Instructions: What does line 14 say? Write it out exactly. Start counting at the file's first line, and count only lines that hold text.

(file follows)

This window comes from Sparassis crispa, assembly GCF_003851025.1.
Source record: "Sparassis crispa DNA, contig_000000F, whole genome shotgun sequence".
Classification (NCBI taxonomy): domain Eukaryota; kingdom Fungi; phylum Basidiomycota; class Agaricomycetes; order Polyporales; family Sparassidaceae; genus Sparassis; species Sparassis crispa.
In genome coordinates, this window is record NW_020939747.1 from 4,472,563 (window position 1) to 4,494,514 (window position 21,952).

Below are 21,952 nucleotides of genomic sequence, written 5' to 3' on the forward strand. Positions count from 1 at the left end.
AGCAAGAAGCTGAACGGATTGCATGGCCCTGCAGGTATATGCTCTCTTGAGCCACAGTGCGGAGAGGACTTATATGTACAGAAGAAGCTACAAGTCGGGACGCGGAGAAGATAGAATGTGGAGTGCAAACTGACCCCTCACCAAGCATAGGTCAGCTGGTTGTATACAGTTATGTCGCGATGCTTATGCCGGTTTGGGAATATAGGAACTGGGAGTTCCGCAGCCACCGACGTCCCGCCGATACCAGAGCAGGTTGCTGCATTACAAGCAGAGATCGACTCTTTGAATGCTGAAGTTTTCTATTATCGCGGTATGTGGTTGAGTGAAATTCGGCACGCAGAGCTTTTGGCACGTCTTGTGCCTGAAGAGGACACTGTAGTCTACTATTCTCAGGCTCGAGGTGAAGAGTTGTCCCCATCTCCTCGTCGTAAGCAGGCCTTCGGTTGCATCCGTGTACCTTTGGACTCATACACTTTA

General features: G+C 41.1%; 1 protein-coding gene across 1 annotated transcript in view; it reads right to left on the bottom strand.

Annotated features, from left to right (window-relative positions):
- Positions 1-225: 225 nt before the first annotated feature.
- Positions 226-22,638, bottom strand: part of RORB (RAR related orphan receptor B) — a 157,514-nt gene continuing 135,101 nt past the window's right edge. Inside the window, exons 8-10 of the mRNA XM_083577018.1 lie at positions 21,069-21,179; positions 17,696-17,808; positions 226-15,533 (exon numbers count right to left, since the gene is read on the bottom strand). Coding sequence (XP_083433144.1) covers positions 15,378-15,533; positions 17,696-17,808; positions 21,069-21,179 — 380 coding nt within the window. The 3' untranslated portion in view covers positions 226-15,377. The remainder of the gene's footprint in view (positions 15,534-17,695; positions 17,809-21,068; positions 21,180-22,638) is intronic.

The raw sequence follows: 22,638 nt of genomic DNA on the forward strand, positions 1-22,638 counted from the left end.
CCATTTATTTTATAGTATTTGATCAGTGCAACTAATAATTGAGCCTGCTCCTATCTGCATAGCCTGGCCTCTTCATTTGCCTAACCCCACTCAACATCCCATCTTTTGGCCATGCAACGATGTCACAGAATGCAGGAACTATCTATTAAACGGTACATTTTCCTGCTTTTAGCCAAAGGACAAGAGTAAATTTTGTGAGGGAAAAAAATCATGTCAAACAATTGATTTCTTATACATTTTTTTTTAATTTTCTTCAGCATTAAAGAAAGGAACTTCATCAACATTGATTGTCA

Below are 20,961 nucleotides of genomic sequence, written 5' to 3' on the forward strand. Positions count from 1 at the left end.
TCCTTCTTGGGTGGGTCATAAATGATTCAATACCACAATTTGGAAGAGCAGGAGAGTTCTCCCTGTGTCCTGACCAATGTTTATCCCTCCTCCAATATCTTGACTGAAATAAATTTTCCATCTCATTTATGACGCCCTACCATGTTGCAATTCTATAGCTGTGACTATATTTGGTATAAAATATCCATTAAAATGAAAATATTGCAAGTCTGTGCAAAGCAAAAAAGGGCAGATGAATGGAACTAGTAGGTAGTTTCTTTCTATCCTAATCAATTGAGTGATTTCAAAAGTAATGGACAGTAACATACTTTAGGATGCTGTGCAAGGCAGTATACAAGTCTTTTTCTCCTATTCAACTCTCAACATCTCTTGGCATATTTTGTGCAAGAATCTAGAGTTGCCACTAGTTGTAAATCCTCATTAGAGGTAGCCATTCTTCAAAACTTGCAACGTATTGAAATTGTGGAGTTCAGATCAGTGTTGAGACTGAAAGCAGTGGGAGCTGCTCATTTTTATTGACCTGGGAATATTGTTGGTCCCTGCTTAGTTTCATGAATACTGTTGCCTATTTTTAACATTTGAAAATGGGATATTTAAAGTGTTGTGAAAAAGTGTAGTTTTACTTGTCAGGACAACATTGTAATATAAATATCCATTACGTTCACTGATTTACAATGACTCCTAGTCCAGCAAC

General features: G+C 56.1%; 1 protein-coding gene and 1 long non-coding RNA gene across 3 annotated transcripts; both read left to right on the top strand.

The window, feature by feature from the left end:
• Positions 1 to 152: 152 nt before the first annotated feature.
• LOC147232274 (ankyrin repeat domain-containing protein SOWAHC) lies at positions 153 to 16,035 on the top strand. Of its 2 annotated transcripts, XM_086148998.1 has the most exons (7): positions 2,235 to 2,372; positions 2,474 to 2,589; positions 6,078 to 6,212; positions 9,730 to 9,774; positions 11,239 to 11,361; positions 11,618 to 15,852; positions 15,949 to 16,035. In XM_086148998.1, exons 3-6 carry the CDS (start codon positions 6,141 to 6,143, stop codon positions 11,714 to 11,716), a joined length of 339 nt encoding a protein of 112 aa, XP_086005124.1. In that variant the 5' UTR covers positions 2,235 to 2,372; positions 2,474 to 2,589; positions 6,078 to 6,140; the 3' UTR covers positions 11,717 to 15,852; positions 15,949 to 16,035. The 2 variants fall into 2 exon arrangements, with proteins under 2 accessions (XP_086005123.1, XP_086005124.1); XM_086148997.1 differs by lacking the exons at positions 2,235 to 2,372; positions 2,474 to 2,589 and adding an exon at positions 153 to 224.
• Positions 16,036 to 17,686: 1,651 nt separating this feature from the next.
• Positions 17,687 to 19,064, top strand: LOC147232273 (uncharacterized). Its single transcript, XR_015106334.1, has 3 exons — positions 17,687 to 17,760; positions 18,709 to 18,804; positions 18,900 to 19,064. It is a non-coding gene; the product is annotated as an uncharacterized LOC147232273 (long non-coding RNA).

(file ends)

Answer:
TCCTTCTTGGGTGGGTCATAAATGATTCAATACCACAATTTGGAAGAGCAGGAGAGTTCTCCCTGTGTCCTGACCAATGTTTATCCCTCCTCCAATATCTTGACTGAAATAAATTTTCCATCTCATTTATGACGCCCTACCATGTTGCAATTCTATAGCTGTGACTATATTTGGTATAAAATATCCATTAAAATGAAAATATTGCAAGTCTGTGCAAAGCAAAAAAGGGCAGATGAATGGAACTAGTAGGTAGTTTCTTTCTATCCTAATCAATTGAGTGATTTCAAAAGTAATGGACAGTAACATACTTTAGGATGCTGTGCAAGGCAGTATACAAGTCTTTTTCTCCTATTCAACTCTCAACATCTCTTGGCATATTTTGTGCAAGAATCTAGAGTTGCCACTAGTTGTAAATCCTCATTAGAGGTAGCCATTCTTCAAAACTTGCAACGTATTGAAATTGTGGAGTTCAGATCAGTGTTGAGACTGAAAGCAGTGGGAGCTGCTCATTTTTATTGACCTGGGAATATTGTTGGTCCCTGCTTAGTTTCATGAATACTGTTGCCTATTTTTAACATTTGAAAATGGGATATTTAAAGTGTTGTGAAAAAGTGTAGTTTTACTTGTCAGGACAACATTGTAATATAAATATCCATTACGTTCACTGATTTACAATGACTCCTAGTCCAGCAAC